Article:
There are many things that influence a sales cycle, some within our control, others not. Often we spend too much time, energy and emotion worrying about the things we can’t control, while deliberately ignoring and not attending to things we can control, and would make a difference if we did. Some elements or factors are not that back and white, while we may not control them, we can ride and leverage them to help us succeed.
One example of this maybe momentum, we can’t directly initiate or ensure momentum, there are things we can do to leverage momentum to help us sell. As with other forms of black art, sales people can best leverage momentum by grounding their sales approach in routine and discipline, this in turn helps you put you in the right place more often to create and increase momentum when it is with you, and to neutralize it when it is against you.
According to Charles Duhigg, author of The Power of Habit: Why We Do What We Do in Life and Business, “40% to 45% of what we do every day sort of feels like a decision, but it’s actually habit.” Start by reviewing the things you do every day and through the sales cycle. The first challenge is recognizing the habits that are holding you back, and then replacing them with habits that leads to success. Then it gets a bit harder, actually replacing bad habits with good, this can be harder than quitting smoking, as someone who has done both, I know this first hand.
Funny thing about momentum, it seems to follow your habits, the more of the right basics, the more other elements fall into place. We see this time and time again, when we work with people through the initial 12 weeks of the Proactive Prospecting Program, participants adopt and execute new practices and disciplines, i.e. change their habits, resulting in more opportunities in their pipeline, and they see momentum going their way. Whereas before, when their habits kept them from having a healthy pipeline filled with choice, momentum seemed to be always against them.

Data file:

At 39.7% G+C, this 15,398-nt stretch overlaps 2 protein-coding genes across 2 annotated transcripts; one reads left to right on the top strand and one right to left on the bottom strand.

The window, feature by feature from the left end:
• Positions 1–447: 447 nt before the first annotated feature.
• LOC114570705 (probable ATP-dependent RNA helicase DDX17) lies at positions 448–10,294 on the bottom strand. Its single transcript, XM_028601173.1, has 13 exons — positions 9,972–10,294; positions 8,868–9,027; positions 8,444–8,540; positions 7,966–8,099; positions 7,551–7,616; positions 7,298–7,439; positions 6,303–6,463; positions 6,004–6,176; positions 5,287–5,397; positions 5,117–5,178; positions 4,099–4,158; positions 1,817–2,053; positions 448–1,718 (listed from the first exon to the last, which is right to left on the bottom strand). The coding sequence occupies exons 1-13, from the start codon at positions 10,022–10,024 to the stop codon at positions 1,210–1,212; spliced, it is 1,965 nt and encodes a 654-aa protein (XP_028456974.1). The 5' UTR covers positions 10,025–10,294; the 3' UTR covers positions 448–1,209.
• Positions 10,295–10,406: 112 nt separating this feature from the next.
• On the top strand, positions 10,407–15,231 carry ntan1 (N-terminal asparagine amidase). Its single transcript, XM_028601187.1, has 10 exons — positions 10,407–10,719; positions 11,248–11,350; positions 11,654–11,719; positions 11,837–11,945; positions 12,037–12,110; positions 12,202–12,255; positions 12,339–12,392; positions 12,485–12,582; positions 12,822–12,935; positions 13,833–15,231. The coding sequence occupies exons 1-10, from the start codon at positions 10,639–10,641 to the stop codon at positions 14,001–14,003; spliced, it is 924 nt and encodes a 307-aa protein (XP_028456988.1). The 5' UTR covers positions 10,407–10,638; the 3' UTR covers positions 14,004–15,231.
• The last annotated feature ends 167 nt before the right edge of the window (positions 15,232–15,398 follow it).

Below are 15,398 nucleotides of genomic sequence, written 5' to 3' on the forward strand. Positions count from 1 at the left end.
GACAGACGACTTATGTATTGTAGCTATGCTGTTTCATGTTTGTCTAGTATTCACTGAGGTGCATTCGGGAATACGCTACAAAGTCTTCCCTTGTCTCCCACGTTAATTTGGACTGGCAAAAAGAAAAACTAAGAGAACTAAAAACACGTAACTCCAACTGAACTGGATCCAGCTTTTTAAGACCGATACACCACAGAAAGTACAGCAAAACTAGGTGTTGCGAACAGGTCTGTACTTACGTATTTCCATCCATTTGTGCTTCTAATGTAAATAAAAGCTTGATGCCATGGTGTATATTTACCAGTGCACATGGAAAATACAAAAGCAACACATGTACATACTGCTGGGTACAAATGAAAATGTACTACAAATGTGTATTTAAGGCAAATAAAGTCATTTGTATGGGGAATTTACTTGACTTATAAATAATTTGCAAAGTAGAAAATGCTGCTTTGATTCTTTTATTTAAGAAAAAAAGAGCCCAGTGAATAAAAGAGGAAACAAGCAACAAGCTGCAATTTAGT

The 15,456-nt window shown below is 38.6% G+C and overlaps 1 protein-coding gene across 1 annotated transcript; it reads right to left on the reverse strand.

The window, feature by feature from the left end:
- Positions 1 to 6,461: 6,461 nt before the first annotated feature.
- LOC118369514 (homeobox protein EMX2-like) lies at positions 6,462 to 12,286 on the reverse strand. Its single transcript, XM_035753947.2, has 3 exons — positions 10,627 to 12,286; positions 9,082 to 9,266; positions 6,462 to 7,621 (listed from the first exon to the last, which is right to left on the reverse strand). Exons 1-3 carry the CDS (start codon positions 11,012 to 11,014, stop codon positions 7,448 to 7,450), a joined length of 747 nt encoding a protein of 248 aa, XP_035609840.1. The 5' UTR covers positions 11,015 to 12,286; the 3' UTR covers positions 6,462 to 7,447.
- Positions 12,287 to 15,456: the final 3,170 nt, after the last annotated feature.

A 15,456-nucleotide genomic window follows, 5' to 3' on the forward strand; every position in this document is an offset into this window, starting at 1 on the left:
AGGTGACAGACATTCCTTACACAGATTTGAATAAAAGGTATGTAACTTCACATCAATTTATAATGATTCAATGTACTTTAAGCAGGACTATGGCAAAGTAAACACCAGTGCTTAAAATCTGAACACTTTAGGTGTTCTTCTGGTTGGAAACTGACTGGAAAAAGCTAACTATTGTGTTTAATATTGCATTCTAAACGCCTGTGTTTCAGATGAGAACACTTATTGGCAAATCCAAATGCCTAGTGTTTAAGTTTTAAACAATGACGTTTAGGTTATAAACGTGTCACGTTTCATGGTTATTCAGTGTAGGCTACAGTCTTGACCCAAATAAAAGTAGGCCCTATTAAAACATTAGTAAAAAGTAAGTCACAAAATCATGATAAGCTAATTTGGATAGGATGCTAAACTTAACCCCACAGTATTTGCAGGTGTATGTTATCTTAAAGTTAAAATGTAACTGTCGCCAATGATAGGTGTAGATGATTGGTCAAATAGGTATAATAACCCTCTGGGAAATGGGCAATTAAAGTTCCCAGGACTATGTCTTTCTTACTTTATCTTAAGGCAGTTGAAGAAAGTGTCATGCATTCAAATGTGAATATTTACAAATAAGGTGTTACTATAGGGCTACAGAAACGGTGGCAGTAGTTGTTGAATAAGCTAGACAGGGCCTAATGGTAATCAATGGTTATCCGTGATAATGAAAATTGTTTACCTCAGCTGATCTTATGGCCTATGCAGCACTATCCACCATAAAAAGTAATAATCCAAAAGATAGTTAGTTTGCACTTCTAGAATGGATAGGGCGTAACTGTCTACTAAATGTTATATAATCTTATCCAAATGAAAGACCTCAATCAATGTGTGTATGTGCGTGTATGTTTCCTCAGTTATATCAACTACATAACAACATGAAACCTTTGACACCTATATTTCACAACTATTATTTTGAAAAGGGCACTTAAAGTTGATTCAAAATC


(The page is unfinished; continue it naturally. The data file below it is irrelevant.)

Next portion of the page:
So here is a simple example. I repeatedly see reps commit to say an hour of prospecting a day, not that much in the scheme of things, but I would argue one of the most important hours of the day. Usually this is based on their specific time range based on their individual output from The Activity Calculator. Some have the habit of doing a whole bunch of things related to prospecting, without ever actually prospecting, this includes research, prep, BS, you name it; at the end of the hour, few if any new prospects. So while they have built momentum for “getting ready”, they have added to the momentum keeping them for success, cause their ain’t nothing new in their pipeline.
Even when they get an appointment, they see it as an opportunity (excuse) to stop. What a waste! If you set aside for prospecting, do it for an hour; most people get more relaxed after they succeed, in this case secure an opportunity, so why not keep going, and have momentum work for you. Same can be said for the rest of their pipeline, as soon as they get a few opportunities to Discovery, they figure that good times are here to stay. They are but only for those who have developed the habit of making prospecting part of their ongoing routine. Maybe it’s just me, but I do my best prospecting when my pipeline is full, and do the worst when my pipeline is depleted. I would rather face having an overflowing pipeline offering choice, than the desperation an empty pipeline brings. By seizing momentum when things are going my way, usually as a result of habit and execution, I can ensure that my pipeline and opportunities will always be sufficient. Just as the reality of no pipeline, no opportunities, bring a momentum that is hard to reverse. The right habits consistently applied, will help you build you momentum and ride the wave.